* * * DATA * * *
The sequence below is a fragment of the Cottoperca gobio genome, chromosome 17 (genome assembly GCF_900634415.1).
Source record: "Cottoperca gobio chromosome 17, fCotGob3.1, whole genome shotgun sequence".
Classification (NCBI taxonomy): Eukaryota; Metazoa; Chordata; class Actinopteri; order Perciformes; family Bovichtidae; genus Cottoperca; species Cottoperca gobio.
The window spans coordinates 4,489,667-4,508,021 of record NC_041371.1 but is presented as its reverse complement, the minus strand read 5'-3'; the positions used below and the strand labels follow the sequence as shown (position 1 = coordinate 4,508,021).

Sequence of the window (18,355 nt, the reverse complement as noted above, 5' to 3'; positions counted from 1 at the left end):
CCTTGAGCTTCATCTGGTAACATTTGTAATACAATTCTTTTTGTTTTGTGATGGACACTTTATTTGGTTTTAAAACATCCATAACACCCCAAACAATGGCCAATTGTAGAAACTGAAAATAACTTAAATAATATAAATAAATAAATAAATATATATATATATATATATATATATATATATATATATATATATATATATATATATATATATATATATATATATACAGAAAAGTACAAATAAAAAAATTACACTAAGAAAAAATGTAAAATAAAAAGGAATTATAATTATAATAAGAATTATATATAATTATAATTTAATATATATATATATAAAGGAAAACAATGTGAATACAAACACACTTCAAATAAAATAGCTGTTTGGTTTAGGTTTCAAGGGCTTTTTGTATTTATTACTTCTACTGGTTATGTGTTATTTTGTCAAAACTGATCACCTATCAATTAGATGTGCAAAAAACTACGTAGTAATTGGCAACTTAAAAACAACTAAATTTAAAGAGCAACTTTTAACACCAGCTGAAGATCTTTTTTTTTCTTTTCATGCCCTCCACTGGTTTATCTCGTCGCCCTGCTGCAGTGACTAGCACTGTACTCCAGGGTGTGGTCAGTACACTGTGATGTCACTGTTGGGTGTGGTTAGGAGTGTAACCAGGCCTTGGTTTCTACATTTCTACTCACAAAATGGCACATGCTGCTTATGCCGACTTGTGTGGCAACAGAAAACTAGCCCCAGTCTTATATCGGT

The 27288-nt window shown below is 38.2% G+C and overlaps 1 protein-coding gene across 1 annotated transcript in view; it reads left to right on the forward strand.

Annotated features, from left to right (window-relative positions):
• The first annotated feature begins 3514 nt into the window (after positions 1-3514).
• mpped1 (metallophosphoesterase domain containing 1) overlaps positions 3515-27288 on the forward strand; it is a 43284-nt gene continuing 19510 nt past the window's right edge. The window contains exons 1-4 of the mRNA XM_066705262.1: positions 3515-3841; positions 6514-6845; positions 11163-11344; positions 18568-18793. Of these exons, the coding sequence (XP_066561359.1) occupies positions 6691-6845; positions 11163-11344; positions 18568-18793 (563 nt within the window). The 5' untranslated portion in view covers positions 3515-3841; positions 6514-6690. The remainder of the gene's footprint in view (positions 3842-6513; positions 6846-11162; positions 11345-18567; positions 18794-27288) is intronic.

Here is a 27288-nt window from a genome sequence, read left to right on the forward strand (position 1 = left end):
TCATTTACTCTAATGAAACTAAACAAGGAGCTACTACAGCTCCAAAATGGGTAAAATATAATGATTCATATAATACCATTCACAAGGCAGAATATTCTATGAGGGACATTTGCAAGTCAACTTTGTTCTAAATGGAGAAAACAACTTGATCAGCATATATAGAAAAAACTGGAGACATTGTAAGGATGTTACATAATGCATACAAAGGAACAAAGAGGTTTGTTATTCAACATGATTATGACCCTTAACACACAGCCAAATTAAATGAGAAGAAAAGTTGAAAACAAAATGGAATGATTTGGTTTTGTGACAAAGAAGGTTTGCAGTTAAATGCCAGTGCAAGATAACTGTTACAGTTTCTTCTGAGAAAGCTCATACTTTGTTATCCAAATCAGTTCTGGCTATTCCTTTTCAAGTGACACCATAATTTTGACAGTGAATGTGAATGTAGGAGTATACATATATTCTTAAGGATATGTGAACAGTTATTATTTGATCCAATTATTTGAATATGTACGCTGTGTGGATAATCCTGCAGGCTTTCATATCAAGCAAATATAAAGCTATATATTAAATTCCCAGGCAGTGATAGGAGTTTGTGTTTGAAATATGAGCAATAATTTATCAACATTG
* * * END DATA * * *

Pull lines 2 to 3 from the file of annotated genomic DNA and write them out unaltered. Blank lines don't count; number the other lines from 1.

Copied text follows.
Source record: "Cottoperca gobio chromosome 17, fCotGob3.1, whole genome shotgun sequence".
Classification (NCBI taxonomy): Eukaryota; Metazoa; Chordata; class Actinopteri; order Perciformes; family Bovichtidae; genus Cottoperca; species Cottoperca gobio.